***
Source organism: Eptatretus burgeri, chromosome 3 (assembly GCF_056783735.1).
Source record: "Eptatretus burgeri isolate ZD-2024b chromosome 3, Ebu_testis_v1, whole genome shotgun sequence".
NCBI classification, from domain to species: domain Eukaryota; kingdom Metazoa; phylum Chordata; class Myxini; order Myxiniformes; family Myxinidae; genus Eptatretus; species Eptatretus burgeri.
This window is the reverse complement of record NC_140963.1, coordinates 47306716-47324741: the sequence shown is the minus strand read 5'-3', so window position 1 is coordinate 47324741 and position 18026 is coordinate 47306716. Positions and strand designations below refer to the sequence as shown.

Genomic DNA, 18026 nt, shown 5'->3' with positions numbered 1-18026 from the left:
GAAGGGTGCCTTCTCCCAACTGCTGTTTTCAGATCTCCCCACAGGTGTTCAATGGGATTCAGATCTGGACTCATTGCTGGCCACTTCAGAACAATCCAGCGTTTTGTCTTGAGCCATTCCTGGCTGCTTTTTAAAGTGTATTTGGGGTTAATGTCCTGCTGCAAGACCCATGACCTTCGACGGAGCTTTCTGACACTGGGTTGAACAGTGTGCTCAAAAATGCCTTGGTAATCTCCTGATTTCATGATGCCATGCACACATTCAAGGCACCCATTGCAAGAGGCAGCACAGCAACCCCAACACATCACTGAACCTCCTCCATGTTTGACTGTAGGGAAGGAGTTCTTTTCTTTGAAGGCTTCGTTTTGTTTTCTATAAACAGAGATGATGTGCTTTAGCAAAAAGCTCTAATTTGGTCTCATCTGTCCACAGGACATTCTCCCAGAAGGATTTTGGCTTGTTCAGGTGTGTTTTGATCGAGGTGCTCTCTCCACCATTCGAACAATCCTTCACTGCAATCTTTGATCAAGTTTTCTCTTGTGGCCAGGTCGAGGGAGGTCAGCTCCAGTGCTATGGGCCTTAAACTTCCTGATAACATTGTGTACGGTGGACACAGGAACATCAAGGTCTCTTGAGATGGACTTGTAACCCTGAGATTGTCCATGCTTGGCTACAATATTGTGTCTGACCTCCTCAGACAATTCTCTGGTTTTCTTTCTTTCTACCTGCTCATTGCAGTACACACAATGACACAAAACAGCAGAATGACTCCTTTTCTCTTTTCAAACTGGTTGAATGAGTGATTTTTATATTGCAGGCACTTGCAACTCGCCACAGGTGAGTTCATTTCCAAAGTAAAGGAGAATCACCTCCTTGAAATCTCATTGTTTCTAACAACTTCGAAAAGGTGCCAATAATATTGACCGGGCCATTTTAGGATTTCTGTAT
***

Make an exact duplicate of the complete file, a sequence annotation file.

Source organism: Eptatretus burgeri, chromosome 3 (assembly GCF_056783735.1).
Source record: "Eptatretus burgeri isolate ZD-2024b chromosome 3, Ebu_testis_v1, whole genome shotgun sequence".
NCBI classification, from domain to species: domain Eukaryota; kingdom Metazoa; phylum Chordata; class Myxini; order Myxiniformes; family Myxinidae; genus Eptatretus; species Eptatretus burgeri.
This window is the reverse complement of record NC_140963.1, coordinates 47306716-47324741: the sequence shown is the minus strand read 5'-3', so window position 1 is coordinate 47324741 and position 18026 is coordinate 47306716. Positions and strand designations below refer to the sequence as shown.

Genomic DNA, 18026 nt, shown 5'->3' with positions numbered 1-18026 from the left:
GAAGGGTGCCTTCTCCCAACTGCTGTTTTCAGATCTCCCCACAGGTGTTCAATGGGATTCAGATCTGGACTCATTGCTGGCCACTTCAGAACAATCCAGCGTTTTGTCTTGAGCCATTCCTGGCTGCTTTTTAAAGTGTATTTGGGGTTAATGTCCTGCTGCAAGACCCATGACCTTCGACGGAGCTTTCTGACACTGGGTTGAACAGTGTGCTCAAAAATGCCTTGGTAATCTCCTGATTTCATGATGCCATGCACACATTCAAGGCACCCATTGCAAGAGGCAGCACAGCAACCCCAACACATCACTGAACCTCCTCCATGTTTGACTGTAGGGAAGGAGTTCTTTTCTTTGAAGGCTTCGTTTTGTTTTCTATAAACAGAGATGATGTGCTTTAGCAAAAAGCTCTAATTTGGTCTCATCTGTCCACAGGACATTCTCCCAGAAGGATTTTGGCTTGTTCAGGTGTGTTTTGATCGAGGTGCTCTCTCCACCATTCGAACAATCCTTCACTGCAATCTTTGATCAAGTTTTCTCTTGTGGCCAGGTCGAGGGAGGTCAGCTCCAGTGCTATGGGCCTTAAACTTCCTGATAACATTGTGTACGGTGGACACAGGAACATCAAGGTCTCTTGAGATGGACTTGTAACCCTGAGATTGTCCATGCTTGGCTACAATATTGTGTCTGACCTCCTCAGACAATTCTCTGGTTTTCTTTCTTTCTACCTGCTCATTGCAGTACACACAATGACACAAAACAGCAGAATGACTCCTTTTCTCTTTTCAAACTGGTTGAATGAGTGATTTTTATATTGCAGGCACTTGCAACTCGCCACAGGTGAGTTCATTTCCAAAGTAAAGGAGAATCACCTCCTTGAAATCTCATTGTTTCTAACAACTTCGAAAAGGTGCCAATAATATTGACCGGGCCATTTTAGGATTTCTGTAT